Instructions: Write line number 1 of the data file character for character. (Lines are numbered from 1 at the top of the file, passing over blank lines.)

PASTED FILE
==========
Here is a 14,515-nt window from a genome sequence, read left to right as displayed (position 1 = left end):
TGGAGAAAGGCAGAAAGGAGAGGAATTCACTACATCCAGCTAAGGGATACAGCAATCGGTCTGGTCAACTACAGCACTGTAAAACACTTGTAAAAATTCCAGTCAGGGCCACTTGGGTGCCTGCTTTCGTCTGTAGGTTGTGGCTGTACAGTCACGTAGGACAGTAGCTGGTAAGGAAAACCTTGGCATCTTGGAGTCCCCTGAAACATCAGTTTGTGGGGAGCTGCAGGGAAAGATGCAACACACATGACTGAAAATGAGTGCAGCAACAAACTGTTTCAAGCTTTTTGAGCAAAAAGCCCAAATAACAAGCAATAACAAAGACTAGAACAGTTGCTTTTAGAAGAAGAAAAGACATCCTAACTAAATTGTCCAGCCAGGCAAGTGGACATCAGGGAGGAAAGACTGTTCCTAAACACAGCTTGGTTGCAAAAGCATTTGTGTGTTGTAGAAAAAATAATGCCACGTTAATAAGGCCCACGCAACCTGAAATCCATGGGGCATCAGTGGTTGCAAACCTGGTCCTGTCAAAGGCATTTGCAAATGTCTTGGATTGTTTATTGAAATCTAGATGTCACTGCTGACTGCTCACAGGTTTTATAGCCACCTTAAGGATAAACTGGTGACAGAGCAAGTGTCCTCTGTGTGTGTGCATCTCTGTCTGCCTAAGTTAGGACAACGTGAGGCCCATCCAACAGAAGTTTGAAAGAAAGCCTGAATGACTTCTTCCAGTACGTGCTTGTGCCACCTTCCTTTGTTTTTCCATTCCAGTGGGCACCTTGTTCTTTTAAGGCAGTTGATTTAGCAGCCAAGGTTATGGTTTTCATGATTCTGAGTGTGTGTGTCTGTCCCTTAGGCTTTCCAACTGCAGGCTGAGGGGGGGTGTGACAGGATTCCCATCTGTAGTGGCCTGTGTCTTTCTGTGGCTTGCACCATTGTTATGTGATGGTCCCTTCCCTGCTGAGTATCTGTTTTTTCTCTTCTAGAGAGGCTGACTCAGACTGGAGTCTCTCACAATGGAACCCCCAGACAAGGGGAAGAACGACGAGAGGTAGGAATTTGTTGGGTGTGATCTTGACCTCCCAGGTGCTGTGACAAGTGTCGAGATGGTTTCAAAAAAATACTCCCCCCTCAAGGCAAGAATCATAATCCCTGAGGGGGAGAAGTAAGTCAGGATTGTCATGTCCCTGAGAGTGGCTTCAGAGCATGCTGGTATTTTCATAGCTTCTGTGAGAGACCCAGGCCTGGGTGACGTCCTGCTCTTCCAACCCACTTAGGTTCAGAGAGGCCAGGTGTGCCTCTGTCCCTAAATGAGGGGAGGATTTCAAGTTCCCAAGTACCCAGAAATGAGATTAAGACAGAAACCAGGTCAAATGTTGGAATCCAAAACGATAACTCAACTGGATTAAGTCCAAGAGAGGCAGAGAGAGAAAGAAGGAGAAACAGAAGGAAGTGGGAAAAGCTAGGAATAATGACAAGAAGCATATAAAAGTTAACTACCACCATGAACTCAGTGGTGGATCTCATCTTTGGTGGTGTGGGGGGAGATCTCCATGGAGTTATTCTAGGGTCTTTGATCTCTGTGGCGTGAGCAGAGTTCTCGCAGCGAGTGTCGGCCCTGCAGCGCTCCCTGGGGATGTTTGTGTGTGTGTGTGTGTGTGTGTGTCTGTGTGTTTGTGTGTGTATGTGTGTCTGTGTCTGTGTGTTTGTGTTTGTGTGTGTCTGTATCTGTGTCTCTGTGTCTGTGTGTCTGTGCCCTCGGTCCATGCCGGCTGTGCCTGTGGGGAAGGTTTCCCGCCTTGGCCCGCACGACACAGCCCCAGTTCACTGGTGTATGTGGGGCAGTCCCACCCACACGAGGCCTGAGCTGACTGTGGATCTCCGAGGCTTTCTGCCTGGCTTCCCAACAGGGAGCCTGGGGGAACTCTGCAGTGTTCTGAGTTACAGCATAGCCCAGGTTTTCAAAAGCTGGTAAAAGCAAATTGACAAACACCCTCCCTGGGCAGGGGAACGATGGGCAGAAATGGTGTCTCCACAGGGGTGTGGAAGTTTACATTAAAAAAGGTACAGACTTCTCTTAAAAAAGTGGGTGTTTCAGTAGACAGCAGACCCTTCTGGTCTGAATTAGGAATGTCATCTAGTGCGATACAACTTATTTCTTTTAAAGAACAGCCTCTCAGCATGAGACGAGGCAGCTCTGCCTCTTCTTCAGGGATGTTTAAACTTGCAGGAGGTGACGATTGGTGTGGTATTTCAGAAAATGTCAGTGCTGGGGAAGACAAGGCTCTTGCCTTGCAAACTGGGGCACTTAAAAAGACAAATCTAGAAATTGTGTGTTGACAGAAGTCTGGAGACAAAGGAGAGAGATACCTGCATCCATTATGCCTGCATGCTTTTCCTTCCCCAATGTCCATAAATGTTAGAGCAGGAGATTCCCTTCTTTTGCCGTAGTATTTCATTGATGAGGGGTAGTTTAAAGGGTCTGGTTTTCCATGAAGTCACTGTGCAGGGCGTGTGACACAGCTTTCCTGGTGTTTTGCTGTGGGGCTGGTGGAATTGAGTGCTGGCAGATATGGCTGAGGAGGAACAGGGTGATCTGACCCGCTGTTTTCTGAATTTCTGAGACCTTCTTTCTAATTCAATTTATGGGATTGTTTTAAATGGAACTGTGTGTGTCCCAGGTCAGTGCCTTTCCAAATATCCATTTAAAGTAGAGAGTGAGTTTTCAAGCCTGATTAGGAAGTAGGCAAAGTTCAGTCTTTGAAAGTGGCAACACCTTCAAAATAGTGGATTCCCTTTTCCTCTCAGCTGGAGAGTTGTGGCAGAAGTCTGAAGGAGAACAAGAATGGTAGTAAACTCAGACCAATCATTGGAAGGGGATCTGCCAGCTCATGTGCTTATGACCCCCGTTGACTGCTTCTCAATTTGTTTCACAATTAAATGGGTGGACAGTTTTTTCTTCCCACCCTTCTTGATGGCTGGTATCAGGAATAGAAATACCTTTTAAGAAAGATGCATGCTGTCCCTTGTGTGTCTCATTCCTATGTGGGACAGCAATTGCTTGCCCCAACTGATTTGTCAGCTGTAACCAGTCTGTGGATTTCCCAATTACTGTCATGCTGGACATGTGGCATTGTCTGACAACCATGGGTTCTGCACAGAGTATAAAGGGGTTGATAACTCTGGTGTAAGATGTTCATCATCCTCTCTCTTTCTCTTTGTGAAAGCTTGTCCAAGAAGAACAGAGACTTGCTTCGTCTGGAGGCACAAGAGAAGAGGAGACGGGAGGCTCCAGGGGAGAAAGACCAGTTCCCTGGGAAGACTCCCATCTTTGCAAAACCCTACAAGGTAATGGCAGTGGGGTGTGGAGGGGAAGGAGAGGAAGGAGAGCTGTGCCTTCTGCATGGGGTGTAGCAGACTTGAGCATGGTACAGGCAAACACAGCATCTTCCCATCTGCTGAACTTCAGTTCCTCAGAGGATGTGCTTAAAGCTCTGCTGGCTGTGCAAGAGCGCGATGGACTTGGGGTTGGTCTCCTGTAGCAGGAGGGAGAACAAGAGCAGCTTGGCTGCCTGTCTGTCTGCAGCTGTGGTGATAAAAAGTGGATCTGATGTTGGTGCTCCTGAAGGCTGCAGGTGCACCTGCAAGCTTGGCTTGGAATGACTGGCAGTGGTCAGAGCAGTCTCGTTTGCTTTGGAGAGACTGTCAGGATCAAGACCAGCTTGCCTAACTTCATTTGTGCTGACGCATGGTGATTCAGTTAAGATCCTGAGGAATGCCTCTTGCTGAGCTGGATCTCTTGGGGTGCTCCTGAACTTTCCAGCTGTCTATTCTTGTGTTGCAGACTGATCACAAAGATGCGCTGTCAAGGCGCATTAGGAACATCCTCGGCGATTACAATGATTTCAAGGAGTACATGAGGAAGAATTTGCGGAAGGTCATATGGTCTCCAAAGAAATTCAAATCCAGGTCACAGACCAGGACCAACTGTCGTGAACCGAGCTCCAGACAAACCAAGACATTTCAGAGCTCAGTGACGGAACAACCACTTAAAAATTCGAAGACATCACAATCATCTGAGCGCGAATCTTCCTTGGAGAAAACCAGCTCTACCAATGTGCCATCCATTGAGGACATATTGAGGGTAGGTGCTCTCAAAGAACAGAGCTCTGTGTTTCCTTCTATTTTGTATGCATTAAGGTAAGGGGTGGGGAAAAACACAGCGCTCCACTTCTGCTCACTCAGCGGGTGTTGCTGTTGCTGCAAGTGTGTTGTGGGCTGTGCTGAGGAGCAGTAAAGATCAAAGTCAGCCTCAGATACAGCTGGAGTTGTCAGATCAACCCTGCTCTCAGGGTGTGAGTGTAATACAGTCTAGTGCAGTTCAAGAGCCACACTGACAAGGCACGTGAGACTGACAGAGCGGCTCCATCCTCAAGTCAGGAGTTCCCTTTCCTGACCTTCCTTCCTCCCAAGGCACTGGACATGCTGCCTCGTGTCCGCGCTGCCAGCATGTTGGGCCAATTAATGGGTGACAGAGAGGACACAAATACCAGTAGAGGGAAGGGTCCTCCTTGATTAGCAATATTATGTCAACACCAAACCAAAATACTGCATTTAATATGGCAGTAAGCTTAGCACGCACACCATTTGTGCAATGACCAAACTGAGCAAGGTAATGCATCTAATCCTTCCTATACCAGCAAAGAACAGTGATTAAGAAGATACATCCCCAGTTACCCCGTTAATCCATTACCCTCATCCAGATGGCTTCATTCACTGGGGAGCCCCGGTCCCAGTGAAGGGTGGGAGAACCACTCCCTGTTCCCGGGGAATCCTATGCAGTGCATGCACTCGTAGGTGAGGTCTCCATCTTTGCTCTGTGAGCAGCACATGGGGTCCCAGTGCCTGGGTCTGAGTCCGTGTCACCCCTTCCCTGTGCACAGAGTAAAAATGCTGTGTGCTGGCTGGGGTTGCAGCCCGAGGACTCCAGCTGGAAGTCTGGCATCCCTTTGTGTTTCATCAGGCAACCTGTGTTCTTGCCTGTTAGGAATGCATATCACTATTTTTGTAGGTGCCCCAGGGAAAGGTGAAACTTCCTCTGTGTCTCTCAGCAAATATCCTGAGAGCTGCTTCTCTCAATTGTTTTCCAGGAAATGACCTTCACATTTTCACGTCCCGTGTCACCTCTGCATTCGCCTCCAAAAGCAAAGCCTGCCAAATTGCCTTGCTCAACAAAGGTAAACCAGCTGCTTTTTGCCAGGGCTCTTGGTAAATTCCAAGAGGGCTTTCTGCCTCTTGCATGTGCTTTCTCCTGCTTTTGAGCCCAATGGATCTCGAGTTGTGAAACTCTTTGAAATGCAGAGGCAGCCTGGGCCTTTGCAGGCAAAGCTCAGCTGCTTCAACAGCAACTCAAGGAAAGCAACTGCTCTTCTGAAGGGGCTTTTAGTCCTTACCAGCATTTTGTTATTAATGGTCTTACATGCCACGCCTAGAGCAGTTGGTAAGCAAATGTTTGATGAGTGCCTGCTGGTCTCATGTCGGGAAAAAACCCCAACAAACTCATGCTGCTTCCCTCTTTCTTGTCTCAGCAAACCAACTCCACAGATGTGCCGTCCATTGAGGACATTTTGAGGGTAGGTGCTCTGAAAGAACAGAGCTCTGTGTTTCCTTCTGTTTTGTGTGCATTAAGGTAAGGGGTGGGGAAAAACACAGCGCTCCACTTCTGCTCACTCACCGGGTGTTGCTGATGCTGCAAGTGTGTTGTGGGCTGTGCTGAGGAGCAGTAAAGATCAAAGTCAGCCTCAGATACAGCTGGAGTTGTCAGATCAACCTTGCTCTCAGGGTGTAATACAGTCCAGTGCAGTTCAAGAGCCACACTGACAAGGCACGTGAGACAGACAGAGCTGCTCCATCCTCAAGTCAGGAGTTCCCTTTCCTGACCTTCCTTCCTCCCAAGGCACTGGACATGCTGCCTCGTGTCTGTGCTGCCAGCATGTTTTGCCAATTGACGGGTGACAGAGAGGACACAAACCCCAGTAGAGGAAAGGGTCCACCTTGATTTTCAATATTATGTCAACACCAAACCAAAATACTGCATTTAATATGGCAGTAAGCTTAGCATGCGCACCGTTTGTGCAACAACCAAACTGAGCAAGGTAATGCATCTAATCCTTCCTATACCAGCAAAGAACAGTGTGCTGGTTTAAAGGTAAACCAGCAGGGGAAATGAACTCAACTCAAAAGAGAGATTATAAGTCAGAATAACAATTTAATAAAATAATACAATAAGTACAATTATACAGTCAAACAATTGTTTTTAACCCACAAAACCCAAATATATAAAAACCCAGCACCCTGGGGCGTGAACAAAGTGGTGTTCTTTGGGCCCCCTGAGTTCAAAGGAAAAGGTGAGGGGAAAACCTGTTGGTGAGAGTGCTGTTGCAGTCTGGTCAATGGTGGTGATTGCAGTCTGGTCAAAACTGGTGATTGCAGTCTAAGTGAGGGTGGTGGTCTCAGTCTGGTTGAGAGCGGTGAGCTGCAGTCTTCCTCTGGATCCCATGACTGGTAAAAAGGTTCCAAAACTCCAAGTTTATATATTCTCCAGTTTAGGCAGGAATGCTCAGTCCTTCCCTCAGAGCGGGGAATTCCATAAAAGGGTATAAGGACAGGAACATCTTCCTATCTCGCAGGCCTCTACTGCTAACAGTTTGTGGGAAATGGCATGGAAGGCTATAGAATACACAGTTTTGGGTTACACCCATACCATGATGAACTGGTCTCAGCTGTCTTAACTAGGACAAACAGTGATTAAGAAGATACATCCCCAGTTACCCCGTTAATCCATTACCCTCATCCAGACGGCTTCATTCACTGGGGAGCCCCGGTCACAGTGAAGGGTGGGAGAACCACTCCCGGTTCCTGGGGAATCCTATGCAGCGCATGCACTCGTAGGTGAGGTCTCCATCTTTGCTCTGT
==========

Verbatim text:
Here is a 14,515-nt window from a genome sequence, read left to right as displayed (position 1 = left end):